B.C. mayors are demanding a new deal with senior governments to address the growing financial squeeze on their cities, but they deny they have their hands out for any new streams of cash.
Instead, they emerged Friday from the first B.C. Mayors Caucus in Penticton with a list of priorities they want addressed, from recognition of the rising pressure on cities to provide more service – often due to government downloading – to the need for more consistent and predictable long-term delivery of federal and provincial grants.
“We’re not asking for new money,” Surrey Mayor Dianne Watts said.
“We’re saying let’s use existing resources more efficiently and effectively.”
That may mean persuading the province or federal government to allocate more of what they collect in taxes to the cities, preferably through long-term agreements.
Too often, Watts said, cities have stepped up to cover off services that have been downloaded by Ottawa or Victoria without receiving any contributions.
Social service delivery is a particular mess, she said, adding there’s some duplication in what’s provided by both cities and senior governments, and service gaps in other areas.
Surrey has faced higher costs helping immigrants integrate.
Burnaby Mayor Derek Corrigan said cities have also been pressed by the province to help provide social housing, usually by contributing land.
“Municipalities are saying ‘When did it become our responsibility to provide social housing?’” he said.
“We need a clear delineation of our responsibilities.”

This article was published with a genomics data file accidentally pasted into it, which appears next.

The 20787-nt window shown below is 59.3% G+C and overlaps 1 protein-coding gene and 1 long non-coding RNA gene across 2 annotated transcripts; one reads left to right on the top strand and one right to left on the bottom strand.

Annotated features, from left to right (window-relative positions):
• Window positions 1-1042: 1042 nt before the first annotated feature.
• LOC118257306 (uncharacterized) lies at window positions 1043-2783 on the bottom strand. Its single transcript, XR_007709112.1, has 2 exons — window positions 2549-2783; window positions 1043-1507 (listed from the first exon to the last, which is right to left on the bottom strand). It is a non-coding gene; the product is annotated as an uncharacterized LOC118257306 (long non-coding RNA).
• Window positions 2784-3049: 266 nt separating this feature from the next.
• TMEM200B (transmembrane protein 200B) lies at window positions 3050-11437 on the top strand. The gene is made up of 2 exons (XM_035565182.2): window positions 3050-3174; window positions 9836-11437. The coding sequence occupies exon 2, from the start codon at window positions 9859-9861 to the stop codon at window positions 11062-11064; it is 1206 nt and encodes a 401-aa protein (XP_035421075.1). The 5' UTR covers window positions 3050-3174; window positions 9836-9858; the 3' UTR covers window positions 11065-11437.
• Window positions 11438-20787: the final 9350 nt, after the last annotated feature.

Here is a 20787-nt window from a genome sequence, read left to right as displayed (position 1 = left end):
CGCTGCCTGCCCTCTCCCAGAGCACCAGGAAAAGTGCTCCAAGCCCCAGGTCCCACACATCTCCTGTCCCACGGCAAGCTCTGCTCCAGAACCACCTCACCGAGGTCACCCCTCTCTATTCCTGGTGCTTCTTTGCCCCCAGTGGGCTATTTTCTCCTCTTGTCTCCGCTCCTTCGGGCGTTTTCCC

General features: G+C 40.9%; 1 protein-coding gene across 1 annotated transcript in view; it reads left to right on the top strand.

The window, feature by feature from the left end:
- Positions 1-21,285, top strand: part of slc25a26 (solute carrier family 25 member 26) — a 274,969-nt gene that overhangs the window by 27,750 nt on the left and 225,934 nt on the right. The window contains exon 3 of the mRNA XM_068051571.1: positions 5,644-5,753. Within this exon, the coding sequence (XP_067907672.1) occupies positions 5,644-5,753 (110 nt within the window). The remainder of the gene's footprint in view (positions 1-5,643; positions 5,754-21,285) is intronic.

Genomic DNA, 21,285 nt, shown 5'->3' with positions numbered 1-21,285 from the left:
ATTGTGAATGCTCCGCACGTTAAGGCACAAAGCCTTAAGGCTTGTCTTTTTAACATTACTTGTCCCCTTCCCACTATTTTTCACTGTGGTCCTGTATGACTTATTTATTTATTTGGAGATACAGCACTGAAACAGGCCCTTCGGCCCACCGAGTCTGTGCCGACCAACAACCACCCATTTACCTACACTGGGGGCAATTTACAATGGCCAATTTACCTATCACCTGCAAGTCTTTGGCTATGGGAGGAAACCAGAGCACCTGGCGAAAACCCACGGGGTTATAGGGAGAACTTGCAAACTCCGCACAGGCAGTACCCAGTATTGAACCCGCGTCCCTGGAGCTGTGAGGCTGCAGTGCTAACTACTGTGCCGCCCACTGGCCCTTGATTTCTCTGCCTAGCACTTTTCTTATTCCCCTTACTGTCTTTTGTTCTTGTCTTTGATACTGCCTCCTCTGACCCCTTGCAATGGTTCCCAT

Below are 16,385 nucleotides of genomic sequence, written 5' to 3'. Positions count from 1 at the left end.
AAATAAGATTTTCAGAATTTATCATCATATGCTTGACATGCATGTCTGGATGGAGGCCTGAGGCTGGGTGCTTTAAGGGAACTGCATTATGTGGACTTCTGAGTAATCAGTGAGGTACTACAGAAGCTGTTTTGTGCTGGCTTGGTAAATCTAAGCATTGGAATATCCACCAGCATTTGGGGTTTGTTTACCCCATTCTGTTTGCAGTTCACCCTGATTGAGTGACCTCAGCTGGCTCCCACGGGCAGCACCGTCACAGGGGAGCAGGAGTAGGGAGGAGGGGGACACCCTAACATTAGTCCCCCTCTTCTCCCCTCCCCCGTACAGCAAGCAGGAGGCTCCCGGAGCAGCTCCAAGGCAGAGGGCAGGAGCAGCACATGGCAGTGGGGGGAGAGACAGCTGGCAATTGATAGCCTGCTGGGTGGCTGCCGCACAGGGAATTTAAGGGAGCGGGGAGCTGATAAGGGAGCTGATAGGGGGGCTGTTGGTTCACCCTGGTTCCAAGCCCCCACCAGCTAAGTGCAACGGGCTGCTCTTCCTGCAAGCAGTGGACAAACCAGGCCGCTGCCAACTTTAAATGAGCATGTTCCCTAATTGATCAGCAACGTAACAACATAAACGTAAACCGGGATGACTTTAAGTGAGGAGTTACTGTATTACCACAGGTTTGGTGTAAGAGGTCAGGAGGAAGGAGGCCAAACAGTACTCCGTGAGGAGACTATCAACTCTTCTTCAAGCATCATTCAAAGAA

Cities have enough money to provide core services, Corrigan added.
“The problem is we’re obligated to take on so many other duties in trying to make our communities livable and safe.”
The manifesto released by 86 mayors does include some references to funding.
It says government downloading of services must be accompanied by a sustainable revenue source.
It also demands B.C.’s new Auditor General for Local Government probe not just the value for money in city budgets but also examine the question of government downloading.
“We’re saying that’s fine, fly at it,” Watts said of the municipal auditor, which many cities opposed last year.
“But you need to expand the mandate and look at the impact that downloading has had on municipal budgets.”
Prince Rupert mayor Jack Mussallem said he was happy with the results from the first meeting.
“It was significant that this group, which represented every corner of the province and every size of community from large to small, was coming together for the first time and acknowledging the concept of joint economic development on a community by community level. We saw a spirit of economic cooperation rather than economic competition,” says he said.
Watts is on the B.C. Mayors’ Caucus steering committee, along with counterparts from Port Coquitlam, Victoria, Smithers, Fort St. John, Cranbrook, Prince Rupert, Prince George and Penticton.